Highs and lows of Mexico
My amigo who picks me up from the airport struggles to teach me basic Spanish greetings over the ambulance sirens and tooting horns of the haphazard traffic. He has no hope after the 25 hours of travel I have endured. As we dart through Mexico City — which looks like a hive of fire flies from the air — he tells me of butterfly-filled forests, secret underground cave networks and dramatic wrestling matches. We arrive at my accommodation and, after a quick change of lightbulbs from one room to the other, I am home sweet home in a quadruple-locked apartment. Welcome to Me-hi-co.
I soon realise the concerned responses expressed by family and friends — “What? You’re going to Mexico?” — are misinformed. How many Australians have lived in Mexico City anyway? I find the people are beautiful, their food healthy, their drinks strong and their history rich.
Mexico City’s size is intimidating, as I learn when we drive to the Teotihuacan pyramids, about 50km away. Its 8.8 million residents live in suburbs that spread for kilometres and after two hours we finally reach the city fringes and pass through arid farmland. At Teotihuacan, two giant pyramids rise from the dry earth, a lasting testament to the gods of the moon and sun. We follow a line of tourists to the top of one of the largest pyramids in the world, built in 100BC, and survey the ruins of an ancient civilisation around us.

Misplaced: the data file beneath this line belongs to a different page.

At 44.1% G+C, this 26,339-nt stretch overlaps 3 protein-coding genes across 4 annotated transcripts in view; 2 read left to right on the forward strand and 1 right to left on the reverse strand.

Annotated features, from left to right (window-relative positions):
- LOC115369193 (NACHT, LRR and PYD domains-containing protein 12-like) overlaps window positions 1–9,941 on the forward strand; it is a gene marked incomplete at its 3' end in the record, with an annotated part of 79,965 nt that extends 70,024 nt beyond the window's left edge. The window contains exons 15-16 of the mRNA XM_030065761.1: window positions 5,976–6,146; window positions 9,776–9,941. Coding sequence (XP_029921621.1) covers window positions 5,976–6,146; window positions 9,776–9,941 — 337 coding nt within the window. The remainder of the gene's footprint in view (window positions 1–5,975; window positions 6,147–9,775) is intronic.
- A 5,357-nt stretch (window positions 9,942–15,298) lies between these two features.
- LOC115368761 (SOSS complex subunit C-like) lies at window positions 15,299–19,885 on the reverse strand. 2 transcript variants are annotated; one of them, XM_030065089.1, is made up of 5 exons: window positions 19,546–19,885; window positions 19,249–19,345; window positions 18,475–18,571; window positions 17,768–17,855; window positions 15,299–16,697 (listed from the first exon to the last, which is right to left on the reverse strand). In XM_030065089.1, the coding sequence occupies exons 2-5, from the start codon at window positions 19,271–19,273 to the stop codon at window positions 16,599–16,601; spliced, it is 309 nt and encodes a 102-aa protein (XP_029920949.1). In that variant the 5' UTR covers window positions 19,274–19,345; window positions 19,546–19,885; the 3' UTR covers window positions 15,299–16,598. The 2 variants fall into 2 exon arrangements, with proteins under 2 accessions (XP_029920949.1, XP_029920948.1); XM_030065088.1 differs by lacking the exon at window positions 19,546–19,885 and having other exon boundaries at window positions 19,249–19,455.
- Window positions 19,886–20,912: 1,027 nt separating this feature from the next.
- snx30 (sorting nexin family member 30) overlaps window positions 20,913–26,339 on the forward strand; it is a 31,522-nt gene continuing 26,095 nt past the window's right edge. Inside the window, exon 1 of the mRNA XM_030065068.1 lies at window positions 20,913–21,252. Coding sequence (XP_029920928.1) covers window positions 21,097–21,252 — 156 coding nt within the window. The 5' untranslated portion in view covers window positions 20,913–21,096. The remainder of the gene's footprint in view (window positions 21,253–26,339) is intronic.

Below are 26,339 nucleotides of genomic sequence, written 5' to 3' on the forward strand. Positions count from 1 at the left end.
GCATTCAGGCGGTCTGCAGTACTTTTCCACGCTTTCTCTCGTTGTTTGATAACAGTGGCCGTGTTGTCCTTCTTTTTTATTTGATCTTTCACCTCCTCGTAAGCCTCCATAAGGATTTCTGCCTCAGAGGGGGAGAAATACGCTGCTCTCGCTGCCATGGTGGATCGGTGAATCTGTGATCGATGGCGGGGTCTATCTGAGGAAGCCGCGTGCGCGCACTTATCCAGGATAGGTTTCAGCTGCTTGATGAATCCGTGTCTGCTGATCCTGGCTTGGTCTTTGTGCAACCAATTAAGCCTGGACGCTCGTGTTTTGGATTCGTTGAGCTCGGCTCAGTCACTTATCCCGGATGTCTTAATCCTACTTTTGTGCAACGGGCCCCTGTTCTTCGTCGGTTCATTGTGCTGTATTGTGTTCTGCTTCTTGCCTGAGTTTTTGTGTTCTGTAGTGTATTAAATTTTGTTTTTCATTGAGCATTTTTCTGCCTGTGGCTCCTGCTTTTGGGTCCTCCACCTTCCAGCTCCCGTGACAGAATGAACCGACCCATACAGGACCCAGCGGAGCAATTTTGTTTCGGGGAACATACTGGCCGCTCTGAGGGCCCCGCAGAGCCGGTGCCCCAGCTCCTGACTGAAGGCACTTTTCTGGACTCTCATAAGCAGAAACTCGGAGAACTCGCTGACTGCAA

From pyramid top to underground: we dive into the depths of cenotes, or sinkholes, and a river system on the Yutacan Peninsula. Taught to free-dive by local legend Alejandro, five of us are led through pitch-black tunnels, opening to crystal-clear freshwater pools, surrounded by tropical jungle. Alejandro dips under the water at the face of a rock wall, finds an impossibly small opening, and then instructs us to follow him to the next oasis. It takes courage, determination and skill to squeeze through the narrow tunnels, holding our breath and completely trusting our leader’s direction. He waits, arms outstretched, ready to pull us through if we panic.
But I was never panicked when I was in Mexico. And after every dark tunnel I ventured through, there was an opening into paradise that I was so grateful to have found.
“You went to Mexico?” I am asked on return. Yes I did. And it was epic.